1. hazytron

    hazytron Registered User

    Apr 4, 2008
    Today Mum has started a low dose, 25mg, of Quetiapine, in the hope that it will relieve her agitation and anxiety. I have little knowledge of this type of medication in relation to dementia. Any information, good or bad, will be gratefully received.
  2. Skye

    Skye Registered User

    Aug 29, 2006
    SW Scotland
  3. CYN

    CYN Registered User

    Jan 4, 2008
    east sussex
    dear Hazytron

    when my husband was put on this drug i researched it on the net and i did not like what i read ,but the medics said it was an ok drug for Vascular dementia , i was not so sure as he had heart disease and asthma and it is not considered suitable for this type of patient.

    regards Cynthia.

    suggest you look it up and see what you think.
  4. Nebiroth

    Nebiroth Registered User

    Aug 20, 2006
    My father was on Quitiapine, in an attempt to alleiviate his paranoid delusions and agression (it was partially successful). He was on a much higher dose - eventally rising to 350mg daily, and we were told that the dosage could be substantially increased if necessary.

    25mg is really a very low dose.

    There have been concerns about the risk of strokes in dementia patients prescribed anti-pyschotic mediations (of which this is one). However, as far as I'm aware, Quitiapine is one of the newer drugs and is considered safer than the older ones (such as Olanzapine).

    It is also a question of weighing the risks against the benefits. A small increase in risk of stroke may well be justified - it all depends on the impact of your mum's anxiety and agitation on both her life and that of those around her.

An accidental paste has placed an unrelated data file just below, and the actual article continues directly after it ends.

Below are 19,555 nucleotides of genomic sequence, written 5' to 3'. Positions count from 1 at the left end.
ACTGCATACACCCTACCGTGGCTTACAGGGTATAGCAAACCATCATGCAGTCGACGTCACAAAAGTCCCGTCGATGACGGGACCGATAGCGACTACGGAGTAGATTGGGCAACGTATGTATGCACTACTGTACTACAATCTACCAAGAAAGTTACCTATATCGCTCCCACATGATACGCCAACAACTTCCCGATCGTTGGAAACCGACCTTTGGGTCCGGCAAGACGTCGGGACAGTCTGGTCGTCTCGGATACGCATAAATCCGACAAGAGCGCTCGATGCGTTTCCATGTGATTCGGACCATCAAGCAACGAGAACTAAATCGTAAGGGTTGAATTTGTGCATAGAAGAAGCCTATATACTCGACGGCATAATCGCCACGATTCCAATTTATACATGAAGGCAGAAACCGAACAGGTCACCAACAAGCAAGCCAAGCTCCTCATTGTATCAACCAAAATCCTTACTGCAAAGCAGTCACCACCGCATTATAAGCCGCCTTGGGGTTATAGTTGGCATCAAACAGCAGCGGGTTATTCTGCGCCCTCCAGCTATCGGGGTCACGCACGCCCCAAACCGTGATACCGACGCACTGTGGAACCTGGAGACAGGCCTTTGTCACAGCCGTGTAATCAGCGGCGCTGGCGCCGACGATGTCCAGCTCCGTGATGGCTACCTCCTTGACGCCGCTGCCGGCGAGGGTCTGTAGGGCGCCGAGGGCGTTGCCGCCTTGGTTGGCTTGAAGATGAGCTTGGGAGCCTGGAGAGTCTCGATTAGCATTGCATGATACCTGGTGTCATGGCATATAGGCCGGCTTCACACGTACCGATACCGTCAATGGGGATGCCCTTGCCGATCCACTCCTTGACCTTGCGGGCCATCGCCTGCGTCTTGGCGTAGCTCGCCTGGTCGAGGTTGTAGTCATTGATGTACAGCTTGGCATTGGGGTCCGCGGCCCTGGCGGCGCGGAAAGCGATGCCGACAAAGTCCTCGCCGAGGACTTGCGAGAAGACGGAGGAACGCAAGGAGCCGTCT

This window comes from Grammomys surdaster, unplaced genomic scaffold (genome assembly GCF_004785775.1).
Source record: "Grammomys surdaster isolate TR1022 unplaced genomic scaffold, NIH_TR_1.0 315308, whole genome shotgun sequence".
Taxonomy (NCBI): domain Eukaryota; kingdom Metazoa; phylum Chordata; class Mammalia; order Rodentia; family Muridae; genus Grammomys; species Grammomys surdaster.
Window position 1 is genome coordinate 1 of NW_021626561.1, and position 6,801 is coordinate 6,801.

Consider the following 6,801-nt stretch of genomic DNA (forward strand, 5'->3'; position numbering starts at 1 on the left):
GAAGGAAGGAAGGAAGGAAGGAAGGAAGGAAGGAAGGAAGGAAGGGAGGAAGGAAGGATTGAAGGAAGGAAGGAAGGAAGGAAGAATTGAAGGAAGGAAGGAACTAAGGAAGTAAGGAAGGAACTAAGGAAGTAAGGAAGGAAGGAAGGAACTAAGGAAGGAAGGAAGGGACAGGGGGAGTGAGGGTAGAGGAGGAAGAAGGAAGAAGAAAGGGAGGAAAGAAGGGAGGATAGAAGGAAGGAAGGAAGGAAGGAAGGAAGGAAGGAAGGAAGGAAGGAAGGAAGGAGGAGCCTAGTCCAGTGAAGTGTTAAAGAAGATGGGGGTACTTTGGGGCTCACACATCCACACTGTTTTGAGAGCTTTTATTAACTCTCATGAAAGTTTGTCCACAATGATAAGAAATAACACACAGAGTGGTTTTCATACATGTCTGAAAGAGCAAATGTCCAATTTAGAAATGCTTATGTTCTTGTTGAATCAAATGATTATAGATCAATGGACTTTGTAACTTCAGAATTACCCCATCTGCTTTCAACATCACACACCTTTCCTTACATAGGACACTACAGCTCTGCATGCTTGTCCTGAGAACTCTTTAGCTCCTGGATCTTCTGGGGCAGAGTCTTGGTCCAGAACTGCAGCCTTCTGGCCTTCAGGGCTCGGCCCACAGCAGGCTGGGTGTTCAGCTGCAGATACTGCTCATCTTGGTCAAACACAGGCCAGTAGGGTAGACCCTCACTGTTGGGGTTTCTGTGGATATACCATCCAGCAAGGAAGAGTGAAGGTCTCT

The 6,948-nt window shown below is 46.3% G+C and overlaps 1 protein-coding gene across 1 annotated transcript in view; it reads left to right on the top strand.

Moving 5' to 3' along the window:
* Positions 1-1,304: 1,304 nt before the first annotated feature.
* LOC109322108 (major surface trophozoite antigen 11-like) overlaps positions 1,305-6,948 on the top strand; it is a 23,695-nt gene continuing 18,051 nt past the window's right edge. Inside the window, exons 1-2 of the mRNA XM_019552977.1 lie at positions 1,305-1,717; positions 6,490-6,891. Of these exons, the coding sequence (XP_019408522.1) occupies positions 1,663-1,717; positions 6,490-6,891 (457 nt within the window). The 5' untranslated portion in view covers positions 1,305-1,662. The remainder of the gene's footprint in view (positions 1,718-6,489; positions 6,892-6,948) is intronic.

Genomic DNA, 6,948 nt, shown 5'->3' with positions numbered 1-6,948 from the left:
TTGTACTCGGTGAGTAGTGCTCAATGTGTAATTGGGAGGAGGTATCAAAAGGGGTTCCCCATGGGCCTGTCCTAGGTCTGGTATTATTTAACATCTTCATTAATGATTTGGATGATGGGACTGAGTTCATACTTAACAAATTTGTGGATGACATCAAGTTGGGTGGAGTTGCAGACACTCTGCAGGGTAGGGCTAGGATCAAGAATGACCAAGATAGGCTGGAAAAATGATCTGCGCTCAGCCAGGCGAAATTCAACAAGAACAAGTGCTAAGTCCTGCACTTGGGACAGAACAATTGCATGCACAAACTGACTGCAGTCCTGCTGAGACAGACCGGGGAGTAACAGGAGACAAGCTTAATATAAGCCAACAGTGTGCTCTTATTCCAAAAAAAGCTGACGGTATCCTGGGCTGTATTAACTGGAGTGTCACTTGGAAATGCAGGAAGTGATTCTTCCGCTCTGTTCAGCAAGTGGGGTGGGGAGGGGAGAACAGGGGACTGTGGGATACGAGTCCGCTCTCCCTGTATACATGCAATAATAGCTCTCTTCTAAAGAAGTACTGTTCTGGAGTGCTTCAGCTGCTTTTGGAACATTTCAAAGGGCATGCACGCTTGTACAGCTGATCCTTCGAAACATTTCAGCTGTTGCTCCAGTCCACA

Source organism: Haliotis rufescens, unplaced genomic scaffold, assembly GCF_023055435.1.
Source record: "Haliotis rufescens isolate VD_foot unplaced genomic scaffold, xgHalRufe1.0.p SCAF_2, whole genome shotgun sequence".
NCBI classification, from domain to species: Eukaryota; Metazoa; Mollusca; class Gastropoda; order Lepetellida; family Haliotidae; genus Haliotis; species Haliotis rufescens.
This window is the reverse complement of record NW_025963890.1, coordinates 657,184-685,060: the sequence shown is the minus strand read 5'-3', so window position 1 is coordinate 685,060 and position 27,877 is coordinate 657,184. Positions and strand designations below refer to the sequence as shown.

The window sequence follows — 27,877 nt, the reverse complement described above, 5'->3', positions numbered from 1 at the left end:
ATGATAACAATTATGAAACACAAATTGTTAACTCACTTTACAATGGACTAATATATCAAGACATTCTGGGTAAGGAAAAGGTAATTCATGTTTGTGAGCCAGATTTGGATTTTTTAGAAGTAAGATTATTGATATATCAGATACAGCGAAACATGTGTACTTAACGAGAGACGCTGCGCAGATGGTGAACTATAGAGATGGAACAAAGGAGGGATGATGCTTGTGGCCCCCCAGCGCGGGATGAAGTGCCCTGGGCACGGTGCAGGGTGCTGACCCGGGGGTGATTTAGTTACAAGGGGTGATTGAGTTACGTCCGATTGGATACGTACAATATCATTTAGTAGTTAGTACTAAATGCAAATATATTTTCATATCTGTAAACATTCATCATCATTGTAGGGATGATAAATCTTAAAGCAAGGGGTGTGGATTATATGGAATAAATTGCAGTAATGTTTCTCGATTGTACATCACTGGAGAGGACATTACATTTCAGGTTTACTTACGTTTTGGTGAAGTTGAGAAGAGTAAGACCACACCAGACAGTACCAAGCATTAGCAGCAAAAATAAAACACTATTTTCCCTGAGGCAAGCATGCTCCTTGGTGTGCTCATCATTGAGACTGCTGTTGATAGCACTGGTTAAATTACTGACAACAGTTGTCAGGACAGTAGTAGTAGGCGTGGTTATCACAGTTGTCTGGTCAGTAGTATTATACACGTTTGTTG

In my father's case the paranoia and agression were ubearable and making all our lives a literal hell on earth. Indeed, towards the end it became so acute that he was sectioned under the mental health act and admitted involuntarily to hospital. Sadly he died a few weeks later, although this was in no way connected to the Quitiapine, which he'd been taking for years.
  5. alfjess

    alfjess Registered User

    Jul 10, 2006
    south lanarkshire
    Hi Hazel

    Mum was taking Quetiapine for more than a year,agitation and anxiety.

    She started on 25g morning and night and then 50g morning and night. (The CPN told me we could increase the dose as required and we had a long way to go) 25g is a very low dose. There were no side effects and it helped, until Mum refused to take any medication.

    Quetiapine doesn't come in liquid form, so other anti-psychotics were prescribed and that is where our real problems began.

    If Quetiapine is working and agreeing with you relative, it is worth a go.

  6. mica123

    mica123 Registered User

    Apr 30, 2008
    dear hazytron.quetiapine is as you know an anti psychotic drug.it can be effective if the symptoms are in sync with its desired effect eg depression,hallucinations,schizophrenia.It can also cause involountary movements.eg.tongue being shown.Theres a website which can tell u what u want to know.www.patient.co.uk.click on infromstion about medicines
  7. CraigC

    CraigC Registered User

    Mar 21, 2003
    Views from a rambling man